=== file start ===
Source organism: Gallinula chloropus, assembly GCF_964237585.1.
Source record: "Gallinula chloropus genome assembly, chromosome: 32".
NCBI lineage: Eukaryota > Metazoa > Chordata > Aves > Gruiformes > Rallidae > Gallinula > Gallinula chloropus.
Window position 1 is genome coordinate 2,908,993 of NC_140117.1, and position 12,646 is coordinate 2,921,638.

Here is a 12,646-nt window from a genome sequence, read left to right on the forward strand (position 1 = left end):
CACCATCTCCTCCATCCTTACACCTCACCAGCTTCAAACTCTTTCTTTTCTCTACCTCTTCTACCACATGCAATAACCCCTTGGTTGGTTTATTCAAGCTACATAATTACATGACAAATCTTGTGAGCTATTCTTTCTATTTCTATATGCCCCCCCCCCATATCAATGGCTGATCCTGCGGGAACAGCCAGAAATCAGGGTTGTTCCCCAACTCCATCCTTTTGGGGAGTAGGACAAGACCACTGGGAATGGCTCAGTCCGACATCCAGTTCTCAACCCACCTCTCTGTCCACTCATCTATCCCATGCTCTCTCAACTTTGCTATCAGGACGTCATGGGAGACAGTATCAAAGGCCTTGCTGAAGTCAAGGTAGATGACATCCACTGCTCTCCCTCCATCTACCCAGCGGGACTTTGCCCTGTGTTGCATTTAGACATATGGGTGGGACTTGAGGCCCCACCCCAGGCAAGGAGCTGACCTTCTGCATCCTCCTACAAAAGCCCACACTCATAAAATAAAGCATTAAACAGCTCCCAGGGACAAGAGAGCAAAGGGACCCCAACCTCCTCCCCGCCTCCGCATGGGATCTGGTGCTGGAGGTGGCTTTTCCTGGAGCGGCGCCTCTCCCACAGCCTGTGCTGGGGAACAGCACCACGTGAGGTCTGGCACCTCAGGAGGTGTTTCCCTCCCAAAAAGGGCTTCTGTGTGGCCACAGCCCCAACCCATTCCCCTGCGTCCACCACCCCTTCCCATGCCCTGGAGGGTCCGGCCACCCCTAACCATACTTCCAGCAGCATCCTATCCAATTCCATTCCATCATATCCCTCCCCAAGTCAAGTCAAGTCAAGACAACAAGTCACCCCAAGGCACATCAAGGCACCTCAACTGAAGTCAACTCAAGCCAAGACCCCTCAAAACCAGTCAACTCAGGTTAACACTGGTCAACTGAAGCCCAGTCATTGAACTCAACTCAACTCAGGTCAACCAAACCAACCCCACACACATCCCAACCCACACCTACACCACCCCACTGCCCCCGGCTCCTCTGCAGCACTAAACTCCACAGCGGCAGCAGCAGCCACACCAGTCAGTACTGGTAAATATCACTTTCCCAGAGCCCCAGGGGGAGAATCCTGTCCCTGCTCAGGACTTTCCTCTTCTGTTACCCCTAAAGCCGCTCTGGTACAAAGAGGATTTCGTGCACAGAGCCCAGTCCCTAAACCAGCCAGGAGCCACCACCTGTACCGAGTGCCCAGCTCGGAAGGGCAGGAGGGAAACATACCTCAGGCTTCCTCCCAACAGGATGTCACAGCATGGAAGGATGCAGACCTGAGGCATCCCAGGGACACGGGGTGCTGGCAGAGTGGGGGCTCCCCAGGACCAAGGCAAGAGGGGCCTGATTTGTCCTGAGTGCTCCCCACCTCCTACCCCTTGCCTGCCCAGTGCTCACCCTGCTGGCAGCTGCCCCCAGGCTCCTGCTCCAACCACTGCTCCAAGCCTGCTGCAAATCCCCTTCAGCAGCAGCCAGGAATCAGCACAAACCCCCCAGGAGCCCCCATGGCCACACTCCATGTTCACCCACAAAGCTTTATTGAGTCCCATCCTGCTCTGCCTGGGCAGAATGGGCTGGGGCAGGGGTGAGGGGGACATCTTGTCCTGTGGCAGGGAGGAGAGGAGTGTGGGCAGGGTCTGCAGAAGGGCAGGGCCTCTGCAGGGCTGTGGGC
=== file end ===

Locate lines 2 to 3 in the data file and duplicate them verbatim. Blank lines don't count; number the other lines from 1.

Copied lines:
Source record: "Gallinula chloropus genome assembly, chromosome: 32".
NCBI lineage: Eukaryota > Metazoa > Chordata > Aves > Gruiformes > Rallidae > Gallinula > Gallinula chloropus.